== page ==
A disability community center and what Stanford could be

Nov. 26, 2018, 12:30 a.m.

Community centers, like seedlings, have always had barriers — seed coats — that they needed to break through in order to grow. Student advocates have always been the driving force behind this process, nicking through the outer structures to give way to these centers. Since the 1980s, Stanford’s disability community has worked to secure a community center of their own. In the 1990s, the Disabled Students coalition was able to acquire a space, but that space was abandoned, leaving them roomless yet again. Fast-forward to the late-2000s: Vivian Wong ‘12 — a huge proponent of disability advocacy on campus — created the Disability Advocacy Chair (formerly known as the Chair of Disabilities and Accessible Education) within Associated Students of Stanford. Wong, in collaboration with Krystal Le ’14 and Aubrie Lee ’14, also established Power2ACT, an organization dedicated to supporting, advocating for and raising awareness of Stanford’s disability community. The ASSU Advocacy Chairs of the last few years, Power2ACT and other groups too — such as Kids with Dreams and Sense Connect — have revivified the idea of a disability community center. As a result of their efforts, Abilities Hub, or A-hub was opened on Nov. 2, 2017.

Yet, Stanford students with disabilities still need a permanent, accessible space with a staff: a community center.

A-Hub is located, primarily, on the second floor of the Student Services Building in the Beam Lounge (and sometimes, in the OAE conference room on the first floor). The entrance to the Beam Lounge is adjacent to an elevator. Inside, there are windowsill seats, crescent-shaped couches that frame a circular coffee table and several high tables and chairs. There are built-in wall shelves bedecked with globes and books and woven baskets. A single rectangular pillar is situated near the windowed walls. Physically, it is a nice space, but it is not the best fit for A-Hub because it is not accessible. It cannot be reconfigured without removing items, such as the curved couches or the pillar. Community members who regularly engage with the space report wheelchair access is limited

Additionally, several groups — Schwaab Learning Center; Bridging Education, Ambition & Meaningful Work (BEAM); and the Office of Accessible Education — all share this space, making scheduling difficult. Brickelle Bro (‘19), one of the co-presidents of Power2ACT and the go-between for “the building manager and the broader Stanford disability community” invests several hours each week coordinating events. Because of increased demand on these spaces by Student Affairs and members of the disability community, groups who meet on a recurring basis, like Power2ACT, have sometimes been unable to reserve a room. These challenges could be surmounted if the A-Hub was more spacious and had a staff.

Still, the A-Hub also needs community center status. In the words of Bryce Tuttle (‘20), one of the ASSU disability advocacy co-chairs and last year’s president of Power2ACT, this is “the most culturally important part [because] center designation shows that Stanford cares.” Even though there are other organizations, such as the OAE and Schwab Learning Center, that support Stanford’s disability community, a disability community center would serve a unique function that no other entity can.

“While these offices work to integrate students with disabilities academically, we hope for the Abilities Hub to empower people with disabilities socially,” says Zina Jawadi ’18, a longtime advocate for A-Hub. This point was underscored by Rachel Wallstrom ‘20, one of the members of the Disability Advocacy Committee, who said, “The most powerful part of exploring my identity in the disability community didn’t come from talking to the OAE and asking for one more accommodation… Conversations I had with other people and engaging with the discipline of disability studies … really help[ed] me understand my role in the community… Seeing how that was a similar thought among many of my peers, I realized that having a space where we could engage with that was very important and could be … very powerful for a lot of people.”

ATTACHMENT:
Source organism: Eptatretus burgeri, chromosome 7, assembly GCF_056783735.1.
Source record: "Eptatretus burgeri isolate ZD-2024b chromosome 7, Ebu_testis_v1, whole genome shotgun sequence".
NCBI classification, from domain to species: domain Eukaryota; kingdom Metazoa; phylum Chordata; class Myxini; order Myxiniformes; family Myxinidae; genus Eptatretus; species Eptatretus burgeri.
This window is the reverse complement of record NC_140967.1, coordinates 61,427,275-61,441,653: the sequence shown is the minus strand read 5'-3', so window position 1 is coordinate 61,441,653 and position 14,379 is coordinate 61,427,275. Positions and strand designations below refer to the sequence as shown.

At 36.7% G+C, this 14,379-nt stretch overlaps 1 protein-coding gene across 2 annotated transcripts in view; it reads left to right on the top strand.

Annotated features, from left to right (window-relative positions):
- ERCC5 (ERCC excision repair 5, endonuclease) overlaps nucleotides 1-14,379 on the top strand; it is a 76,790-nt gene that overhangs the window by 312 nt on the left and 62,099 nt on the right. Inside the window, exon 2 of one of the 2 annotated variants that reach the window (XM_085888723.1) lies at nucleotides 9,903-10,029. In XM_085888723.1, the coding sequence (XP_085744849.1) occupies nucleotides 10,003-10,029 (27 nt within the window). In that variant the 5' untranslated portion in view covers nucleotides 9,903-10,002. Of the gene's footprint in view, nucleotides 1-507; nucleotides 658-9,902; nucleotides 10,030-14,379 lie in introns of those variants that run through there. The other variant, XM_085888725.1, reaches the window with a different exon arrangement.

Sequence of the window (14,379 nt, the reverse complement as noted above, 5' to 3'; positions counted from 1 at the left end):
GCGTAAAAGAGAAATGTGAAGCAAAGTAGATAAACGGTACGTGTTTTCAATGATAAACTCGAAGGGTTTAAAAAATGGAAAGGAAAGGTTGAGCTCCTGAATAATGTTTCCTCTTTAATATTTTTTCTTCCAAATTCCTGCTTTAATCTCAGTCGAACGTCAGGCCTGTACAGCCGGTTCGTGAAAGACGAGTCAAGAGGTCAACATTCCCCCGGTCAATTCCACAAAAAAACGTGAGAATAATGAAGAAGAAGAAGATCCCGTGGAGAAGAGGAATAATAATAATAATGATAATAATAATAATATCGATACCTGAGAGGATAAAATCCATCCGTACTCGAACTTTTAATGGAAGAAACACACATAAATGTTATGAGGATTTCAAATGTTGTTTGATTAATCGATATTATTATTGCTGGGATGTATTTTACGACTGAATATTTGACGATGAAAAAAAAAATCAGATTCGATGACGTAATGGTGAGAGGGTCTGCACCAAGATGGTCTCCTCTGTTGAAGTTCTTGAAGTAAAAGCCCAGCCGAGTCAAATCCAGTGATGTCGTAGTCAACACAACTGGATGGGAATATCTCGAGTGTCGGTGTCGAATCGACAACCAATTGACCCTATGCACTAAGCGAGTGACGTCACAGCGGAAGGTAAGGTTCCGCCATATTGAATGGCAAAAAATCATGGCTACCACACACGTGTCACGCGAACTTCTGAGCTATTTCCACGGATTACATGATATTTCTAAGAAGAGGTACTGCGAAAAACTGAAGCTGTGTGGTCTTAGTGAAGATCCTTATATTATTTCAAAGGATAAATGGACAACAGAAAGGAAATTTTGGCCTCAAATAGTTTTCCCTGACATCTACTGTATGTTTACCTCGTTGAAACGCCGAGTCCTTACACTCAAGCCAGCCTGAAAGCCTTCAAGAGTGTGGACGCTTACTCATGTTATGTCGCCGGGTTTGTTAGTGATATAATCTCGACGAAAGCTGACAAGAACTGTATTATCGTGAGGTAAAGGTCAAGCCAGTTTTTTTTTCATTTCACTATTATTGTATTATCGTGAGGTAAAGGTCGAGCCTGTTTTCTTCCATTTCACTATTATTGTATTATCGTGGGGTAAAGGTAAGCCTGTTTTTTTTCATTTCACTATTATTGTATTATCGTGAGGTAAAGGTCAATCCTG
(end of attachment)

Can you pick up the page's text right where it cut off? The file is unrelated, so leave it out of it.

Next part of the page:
Just having a temporary space has increased awareness of disability on Stanford campus and brought together the disability community and its allies. The positive impacts of a permanent disability community center cannot be overlooked. “If we are able to obtain permanent space … I foresee the A-Hub embodying the student voice, developing into a key component of disability at Stanford, collaborating with other campus centers, voicing the needs of students with disability to the general Stanford community, housing student-related organizations, offering resources specific to the disability community, motivating allies to get involved with our work and growing into a beacon of progress on disability locally, nationally and internationally,” said Jawadi.

Stanford can and ought to be actively working towards creating and nurturing an environment where its disability community can blossom beyond its academic endeavors. In order to achieve that, however, the University needs to make room for A-Hub to break out of its temporary cover and provide its disability community with a permanent community center status, a completely accessible and welcoming space, resources such as a specialized library and a full-time administrator alongside financial support. Because of the work of student advocates, I have faith that that will happen.

A special thanks to Brickelle Bro, Zina Jawadi, Bryce Tuttle and Rachel Wallstrom for talking with me about their ongoing advocacy.

Contact Chasity Hale at cah70352 ‘at’ Stanford.edu.

Chasity Hale is the Vol. 259 managing editor of The Grind. She is a senior, studying communication and creative writing. Contact Chasity Hale at chashale ‘at’ stanford.edu.

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